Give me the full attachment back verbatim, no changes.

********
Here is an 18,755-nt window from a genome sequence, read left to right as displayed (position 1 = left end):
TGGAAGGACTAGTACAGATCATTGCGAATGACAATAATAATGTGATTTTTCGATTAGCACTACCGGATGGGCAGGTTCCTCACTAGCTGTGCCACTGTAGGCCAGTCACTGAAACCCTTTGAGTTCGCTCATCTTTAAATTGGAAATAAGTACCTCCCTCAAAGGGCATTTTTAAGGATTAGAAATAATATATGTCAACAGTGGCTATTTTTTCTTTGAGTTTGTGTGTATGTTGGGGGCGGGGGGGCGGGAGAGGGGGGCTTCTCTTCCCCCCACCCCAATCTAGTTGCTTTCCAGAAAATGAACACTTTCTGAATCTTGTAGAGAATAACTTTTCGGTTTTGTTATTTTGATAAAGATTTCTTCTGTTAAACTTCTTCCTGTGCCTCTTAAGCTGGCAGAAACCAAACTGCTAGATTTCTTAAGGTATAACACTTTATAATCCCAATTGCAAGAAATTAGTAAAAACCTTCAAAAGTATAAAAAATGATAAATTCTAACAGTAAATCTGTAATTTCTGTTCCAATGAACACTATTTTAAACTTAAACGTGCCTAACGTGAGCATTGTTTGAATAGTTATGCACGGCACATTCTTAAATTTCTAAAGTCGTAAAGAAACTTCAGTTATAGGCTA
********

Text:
Here is an 18,755-nt window from a genome sequence, read left to right as displayed (position 1 = left end):
TGGAAGGACTAGTACAGATCATTGCGAATGACAATAATAATGTGATTTTTCGATTAGCACTACCGGATGGGCAGGTTCCTCACTAGCTGTGCCACTGTAGGCCAGTCACTGAAACCCTTTGAGTTCGCTCATCTTTAAATTGGAAATAAGTACCTCCCTCAAAGGGCATTTTTAAGGATTAGAAATAATATATGTCAACAGTGGCTATTTTTTCTTTGAGTTTGTGTGTATGTTGGGGGCGGGGGGGCGGGAGAGGGGGGCTTCTCTTCCCCCCACCCCAATCTAGTTGCTTTCCAGAAAATGAACACTTTCTGAATCTTGTAGAGAATAACTTTTCGGTTTTGTTATTTTGATAAAGATTTCTTCTGTTAAACTTCTTCCTGTGCCTCTTAAGCTGGCAGAAACCAAACTGCTAGATTTCTTAAGGTATAACACTTTATAATCCCAATTGCAAGAAATTAGTAAAAACCTTCAAAAGTATAAAAAATGATAAATTCTAACAGTAAATCTGTAATTTCTGTTCCAATGAACACTATTTTAAACTTAAACGTGCCTAACGTGAGCATTGTTTGAATAGTTATGCACGGCACATTCTTAAATTTCTAAAGTCGTAAAGAAACTTCAGTTATAGGCTA